Logo of Phnom Penh Post newspaper Phnom Penh Post - Tragic end to search for family

Tragic end to search for family

Tragic end to search for family


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The mystery behind the whereabouts of a French national and his four children has seemingly come to the grimmest of conclusions.

Police in Kampong Speu town are investigating the deaths of whom they believe to be Laurent Vallier and his family, after the remains of five bodies were found on Saturday in a car that had been dumped in a pond a few metres behind their home.

At least one skull and other remains of the children’s bodies were found in a suitcase in the back of the vehicle, when authorities pulled it from the pond.

Vallier, 42, and his children, two boys and two girls aged 2 to 11, had been missing since September last year, but were not officially reported missing by the French Embassy until November.

Director of the Internal Security Department at the Ministry of Interior Chhay Sinarith said technical police, along with the help of the provincial health department, were in charge of performing the investigation at the scene yesterday.

“We dare not say in advance [the cause of death], we have to wait for the results of the investigation,” the director said.

Cheat Phat, a 34-year-old neighbour of the Valliers, made the chilling discovery of the family’s submerged Nissan SUV early on Saturday morning, while he was setting bird traps in the area. He said a few inches of the vehicle were visibly sticking out from the surface of the pond, which is about nine metres deep.

“When I first saw it, I thought it was a piece of zinc, but I was curious why there would be such a large deposit of zinc in the pond,” he said. “I spoke with other neighbours and decided that maybe it was Mr Vallier’s car, because we saw tyre tracks [leading into the pond].”

Neighbour and close friend of the family Ben Kim Heng, 47, said Vallier had been a tour guide and would occasionally leave all four children with his family for weeks at a time while he took clients on expeditions around the country.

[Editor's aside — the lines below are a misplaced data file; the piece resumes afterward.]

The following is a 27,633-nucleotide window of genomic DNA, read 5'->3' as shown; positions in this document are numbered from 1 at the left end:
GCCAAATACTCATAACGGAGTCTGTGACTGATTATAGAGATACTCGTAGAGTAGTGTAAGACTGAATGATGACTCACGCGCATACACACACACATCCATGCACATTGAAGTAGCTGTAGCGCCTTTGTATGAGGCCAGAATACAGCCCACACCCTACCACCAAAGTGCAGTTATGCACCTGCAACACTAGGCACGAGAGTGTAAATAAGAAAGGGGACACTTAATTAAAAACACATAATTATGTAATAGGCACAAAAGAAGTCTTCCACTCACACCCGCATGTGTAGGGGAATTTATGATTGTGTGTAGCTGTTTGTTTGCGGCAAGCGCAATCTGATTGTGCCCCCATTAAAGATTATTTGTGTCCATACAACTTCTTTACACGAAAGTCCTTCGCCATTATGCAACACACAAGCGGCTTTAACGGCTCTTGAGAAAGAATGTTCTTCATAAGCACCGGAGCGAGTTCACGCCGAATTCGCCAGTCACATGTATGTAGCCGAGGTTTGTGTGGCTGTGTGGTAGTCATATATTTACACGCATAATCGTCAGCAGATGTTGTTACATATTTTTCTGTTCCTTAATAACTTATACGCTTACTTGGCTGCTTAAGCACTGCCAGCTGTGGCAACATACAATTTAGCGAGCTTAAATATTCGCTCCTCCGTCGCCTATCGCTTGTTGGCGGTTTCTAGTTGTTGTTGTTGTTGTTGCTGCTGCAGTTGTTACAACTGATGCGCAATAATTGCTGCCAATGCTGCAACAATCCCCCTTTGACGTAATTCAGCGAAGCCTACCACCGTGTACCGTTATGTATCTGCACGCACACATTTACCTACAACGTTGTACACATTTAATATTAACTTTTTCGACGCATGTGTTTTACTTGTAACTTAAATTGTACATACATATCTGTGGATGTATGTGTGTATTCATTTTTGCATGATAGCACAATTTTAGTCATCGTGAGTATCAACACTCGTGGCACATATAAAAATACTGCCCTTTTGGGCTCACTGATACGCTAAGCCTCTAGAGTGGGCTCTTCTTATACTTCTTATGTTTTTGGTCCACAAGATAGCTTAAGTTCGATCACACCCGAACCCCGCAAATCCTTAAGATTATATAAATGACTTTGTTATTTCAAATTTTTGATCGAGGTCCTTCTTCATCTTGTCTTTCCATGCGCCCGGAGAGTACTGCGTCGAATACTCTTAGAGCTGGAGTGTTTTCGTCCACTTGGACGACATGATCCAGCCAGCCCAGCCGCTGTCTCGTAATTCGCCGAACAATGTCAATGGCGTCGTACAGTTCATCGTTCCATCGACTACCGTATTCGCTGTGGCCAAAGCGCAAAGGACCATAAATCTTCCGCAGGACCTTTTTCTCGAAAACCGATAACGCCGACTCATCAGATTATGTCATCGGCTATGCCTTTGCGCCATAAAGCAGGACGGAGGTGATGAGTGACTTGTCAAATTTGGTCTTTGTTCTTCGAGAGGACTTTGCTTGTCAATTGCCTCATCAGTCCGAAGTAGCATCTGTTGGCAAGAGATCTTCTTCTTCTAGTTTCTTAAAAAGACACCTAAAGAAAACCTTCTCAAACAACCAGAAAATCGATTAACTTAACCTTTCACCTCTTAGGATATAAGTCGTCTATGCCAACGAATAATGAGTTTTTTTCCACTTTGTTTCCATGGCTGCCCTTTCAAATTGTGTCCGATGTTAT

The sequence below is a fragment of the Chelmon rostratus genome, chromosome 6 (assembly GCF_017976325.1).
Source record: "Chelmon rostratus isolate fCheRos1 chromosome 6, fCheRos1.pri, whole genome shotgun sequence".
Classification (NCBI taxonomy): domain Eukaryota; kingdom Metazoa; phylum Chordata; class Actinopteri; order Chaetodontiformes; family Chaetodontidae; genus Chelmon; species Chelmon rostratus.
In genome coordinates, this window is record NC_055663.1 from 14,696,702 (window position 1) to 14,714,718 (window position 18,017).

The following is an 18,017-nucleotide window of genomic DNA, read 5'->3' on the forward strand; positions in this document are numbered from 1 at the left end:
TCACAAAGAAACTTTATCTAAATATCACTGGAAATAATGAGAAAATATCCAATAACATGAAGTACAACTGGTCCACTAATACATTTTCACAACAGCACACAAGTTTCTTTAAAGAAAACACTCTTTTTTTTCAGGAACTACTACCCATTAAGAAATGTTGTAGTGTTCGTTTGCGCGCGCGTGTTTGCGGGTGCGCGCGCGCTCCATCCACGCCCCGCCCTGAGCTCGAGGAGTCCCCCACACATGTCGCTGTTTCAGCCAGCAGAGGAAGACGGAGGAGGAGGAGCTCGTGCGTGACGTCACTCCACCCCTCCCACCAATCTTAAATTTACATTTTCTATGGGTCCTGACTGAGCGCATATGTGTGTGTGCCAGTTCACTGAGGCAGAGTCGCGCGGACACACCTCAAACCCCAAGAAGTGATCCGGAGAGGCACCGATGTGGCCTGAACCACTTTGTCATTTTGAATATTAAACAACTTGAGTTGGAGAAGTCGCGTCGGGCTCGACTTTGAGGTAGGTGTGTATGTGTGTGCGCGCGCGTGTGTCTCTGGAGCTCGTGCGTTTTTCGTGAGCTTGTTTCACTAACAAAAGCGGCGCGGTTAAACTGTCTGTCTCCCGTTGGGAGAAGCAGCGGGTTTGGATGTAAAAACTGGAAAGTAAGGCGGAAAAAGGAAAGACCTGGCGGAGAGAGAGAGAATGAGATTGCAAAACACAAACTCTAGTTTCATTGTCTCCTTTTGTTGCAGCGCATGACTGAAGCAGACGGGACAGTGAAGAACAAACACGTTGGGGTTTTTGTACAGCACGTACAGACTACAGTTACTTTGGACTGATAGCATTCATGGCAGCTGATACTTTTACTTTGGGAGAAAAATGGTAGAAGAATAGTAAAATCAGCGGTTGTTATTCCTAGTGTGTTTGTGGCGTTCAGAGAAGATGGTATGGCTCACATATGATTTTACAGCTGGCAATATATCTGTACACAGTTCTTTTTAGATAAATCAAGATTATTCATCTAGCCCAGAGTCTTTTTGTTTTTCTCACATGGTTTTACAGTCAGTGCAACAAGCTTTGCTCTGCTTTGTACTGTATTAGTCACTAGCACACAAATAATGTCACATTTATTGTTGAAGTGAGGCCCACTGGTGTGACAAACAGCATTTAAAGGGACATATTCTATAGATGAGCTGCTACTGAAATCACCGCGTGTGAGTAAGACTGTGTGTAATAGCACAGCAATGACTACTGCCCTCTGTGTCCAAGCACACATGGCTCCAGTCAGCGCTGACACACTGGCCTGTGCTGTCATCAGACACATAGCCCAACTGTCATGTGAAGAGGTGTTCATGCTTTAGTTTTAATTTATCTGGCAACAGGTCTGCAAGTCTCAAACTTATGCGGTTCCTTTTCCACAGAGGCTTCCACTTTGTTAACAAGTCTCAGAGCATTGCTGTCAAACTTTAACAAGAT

“I looked after his youngest son since he was 1 month old. I was so surprised when I saw the bodies, I could not believe it,” the neighbour said. He said the Valliers had lived in Kampong Speu town’s Toul Thnong village since 2007 and  had enjoyed good relationships with all their neighbours in the area.

“I don’t think that he [Mr Vallier] committed suicide with his four kids. He loved his kids very much, and from my point of view, this was a murder.”

Mr Vallier’s father-in-law, 69-year-old Tith Chhuon, from Prey Veng, was at the scene yesterday and confirmed that the family had been missing since at least September 8, when he came to visit them but found they had seemingly disappeared.

“I filed a complaint with the French embassy and went to get information from the embassy six times. I just received the news on Saturday,” Tith Chhuon said.

He identified his grandchildren as Johan, 11, Ramsey, 8, Sovan, 5, and Mickeal, 2.

He said Mr Vallier had married his daughter in April,  2000 in Kandal province’s Kien Svay district, before the couple moved to Kep and operated a guesthouse for three years.

After that, they moved to Kampot briefly and eventually settled in Kampong Speu in 2007.

Mr Vallier’s wife had died on October 15, 2010 during the delivery of their youngest boy, Mickeal, her father told the Post yesterday.

“After my daughter passed away, I came to live with him [Mr Vallier] for five months to look after the baby. He promised me that he would not return to France. He said he would sell his property in Kampong Speu and come and live with me in Prey Veng until he died,’’ he said.

“My son-in-law did not kill his kids and commit suicide. Someone killed them.”

The French embassy released a statement on Saturday that acknowledged the discovery of the bodies, but failed to identify them.

“Because of the state of the corpses, it is impossible to confirm that these are Mr Vallier and his children’s bodies,” the statement reads. The embassy could not be reached yesterday for comment.

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